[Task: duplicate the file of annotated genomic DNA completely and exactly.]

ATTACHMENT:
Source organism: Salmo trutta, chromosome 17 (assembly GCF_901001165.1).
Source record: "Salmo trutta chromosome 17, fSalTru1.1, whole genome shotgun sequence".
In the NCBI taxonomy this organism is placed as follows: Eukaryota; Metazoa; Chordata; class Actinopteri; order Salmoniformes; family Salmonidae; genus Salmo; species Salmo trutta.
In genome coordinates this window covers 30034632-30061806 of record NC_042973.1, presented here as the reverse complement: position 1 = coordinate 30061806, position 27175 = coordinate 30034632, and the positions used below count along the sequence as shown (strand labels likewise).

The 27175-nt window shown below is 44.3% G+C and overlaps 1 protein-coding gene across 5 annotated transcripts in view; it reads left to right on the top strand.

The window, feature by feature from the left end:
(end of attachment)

Source organism: Salmo trutta, chromosome 17 (assembly GCF_901001165.1).
Source record: "Salmo trutta chromosome 17, fSalTru1.1, whole genome shotgun sequence".
In the NCBI taxonomy this organism is placed as follows: Eukaryota; Metazoa; Chordata; class Actinopteri; order Salmoniformes; family Salmonidae; genus Salmo; species Salmo trutta.
In genome coordinates this window covers 30034632-30061806 of record NC_042973.1, presented here as the reverse complement: position 1 = coordinate 30061806, position 27175 = coordinate 30034632, and the positions used below count along the sequence as shown (strand labels likewise).

The 27175-nt window shown below is 44.3% G+C and overlaps 1 protein-coding gene across 5 annotated transcripts in view; it reads left to right on the top strand.

The window, feature by feature from the left end: